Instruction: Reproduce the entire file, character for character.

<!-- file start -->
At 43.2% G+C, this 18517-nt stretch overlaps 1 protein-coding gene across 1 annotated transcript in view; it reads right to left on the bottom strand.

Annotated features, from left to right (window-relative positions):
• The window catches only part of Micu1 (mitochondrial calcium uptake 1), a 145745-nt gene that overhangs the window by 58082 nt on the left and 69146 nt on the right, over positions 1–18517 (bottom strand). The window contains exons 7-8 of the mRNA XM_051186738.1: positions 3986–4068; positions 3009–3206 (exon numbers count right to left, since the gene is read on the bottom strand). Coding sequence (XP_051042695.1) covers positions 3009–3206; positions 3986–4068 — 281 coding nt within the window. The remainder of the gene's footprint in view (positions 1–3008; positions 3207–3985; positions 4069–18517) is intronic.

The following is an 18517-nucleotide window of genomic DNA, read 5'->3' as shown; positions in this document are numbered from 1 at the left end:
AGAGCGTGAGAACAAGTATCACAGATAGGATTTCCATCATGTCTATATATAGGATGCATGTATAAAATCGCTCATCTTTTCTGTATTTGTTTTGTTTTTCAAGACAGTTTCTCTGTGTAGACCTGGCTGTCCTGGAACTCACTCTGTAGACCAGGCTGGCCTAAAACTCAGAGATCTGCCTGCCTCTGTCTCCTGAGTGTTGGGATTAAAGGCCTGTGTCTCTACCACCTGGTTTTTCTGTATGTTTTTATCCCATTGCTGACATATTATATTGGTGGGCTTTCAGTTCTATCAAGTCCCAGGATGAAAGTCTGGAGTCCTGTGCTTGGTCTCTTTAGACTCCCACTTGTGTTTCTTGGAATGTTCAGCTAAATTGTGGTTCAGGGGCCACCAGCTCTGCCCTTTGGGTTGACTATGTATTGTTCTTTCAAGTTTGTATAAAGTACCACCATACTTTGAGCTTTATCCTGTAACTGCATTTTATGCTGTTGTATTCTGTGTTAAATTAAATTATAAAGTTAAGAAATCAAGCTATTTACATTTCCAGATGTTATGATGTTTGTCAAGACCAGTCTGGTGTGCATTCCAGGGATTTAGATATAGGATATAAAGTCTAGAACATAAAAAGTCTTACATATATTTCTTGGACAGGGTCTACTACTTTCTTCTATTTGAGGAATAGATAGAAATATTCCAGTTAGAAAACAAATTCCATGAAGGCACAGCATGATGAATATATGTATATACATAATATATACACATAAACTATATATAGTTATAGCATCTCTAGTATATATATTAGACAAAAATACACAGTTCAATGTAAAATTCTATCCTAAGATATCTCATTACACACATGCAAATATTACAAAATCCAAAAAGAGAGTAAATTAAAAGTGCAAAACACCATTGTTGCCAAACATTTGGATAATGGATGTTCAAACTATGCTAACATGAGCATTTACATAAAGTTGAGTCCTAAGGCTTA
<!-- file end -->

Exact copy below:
At 43.2% G+C, this 18517-nt stretch overlaps 1 protein-coding gene across 1 annotated transcript in view; it reads right to left on the bottom strand.

Annotated features, from left to right (window-relative positions):
• The window catches only part of Micu1 (mitochondrial calcium uptake 1), a 145745-nt gene that overhangs the window by 58082 nt on the left and 69146 nt on the right, over positions 1–18517 (bottom strand). The window contains exons 7-8 of the mRNA XM_051186738.1: positions 3986–4068; positions 3009–3206 (exon numbers count right to left, since the gene is read on the bottom strand). Coding sequence (XP_051042695.1) covers positions 3009–3206; positions 3986–4068 — 281 coding nt within the window. The remainder of the gene's footprint in view (positions 1–3008; positions 3207–3985; positions 4069–18517) is intronic.

The following is an 18517-nucleotide window of genomic DNA, read 5'->3' as shown; positions in this document are numbered from 1 at the left end:
AGAGCGTGAGAACAAGTATCACAGATAGGATTTCCATCATGTCTATATATAGGATGCATGTATAAAATCGCTCATCTTTTCTGTATTTGTTTTGTTTTTCAAGACAGTTTCTCTGTGTAGACCTGGCTGTCCTGGAACTCACTCTGTAGACCAGGCTGGCCTAAAACTCAGAGATCTGCCTGCCTCTGTCTCCTGAGTGTTGGGATTAAAGGCCTGTGTCTCTACCACCTGGTTTTTCTGTATGTTTTTATCCCATTGCTGACATATTATATTGGTGGGCTTTCAGTTCTATCAAGTCCCAGGATGAAAGTCTGGAGTCCTGTGCTTGGTCTCTTTAGACTCCCACTTGTGTTTCTTGGAATGTTCAGCTAAATTGTGGTTCAGGGGCCACCAGCTCTGCCCTTTGGGTTGACTATGTATTGTTCTTTCAAGTTTGTATAAAGTACCACCATACTTTGAGCTTTATCCTGTAACTGCATTTTATGCTGTTGTATTCTGTGTTAAATTAAATTATAAAGTTAAGAAATCAAGCTATTTACATTTCCAGATGTTATGATGTTTGTCAAGACCAGTCTGGTGTGCATTCCAGGGATTTAGATATAGGATATAAAGTCTAGAACATAAAAAGTCTTACATATATTTCTTGGACAGGGTCTACTACTTTCTTCTATTTGAGGAATAGATAGAAATATTCCAGTTAGAAAACAAATTCCATGAAGGCACAGCATGATGAATATATGTATATACATAATATATACACATAAACTATATATAGTTATAGCATCTCTAGTATATATATTAGACAAAAATACACAGTTCAATGTAAAATTCTATCCTAAGATATCTCATTACACACATGCAAATATTACAAAATCCAAAAAGAGAGTAAATTAAAAGTGCAAAACACCATTGTTGCCAAACATTTGGATAATGGATGTTCAAACTATGCTAACATGAGCATTTACATAAAGTTGAGTCCTAAGGCTTA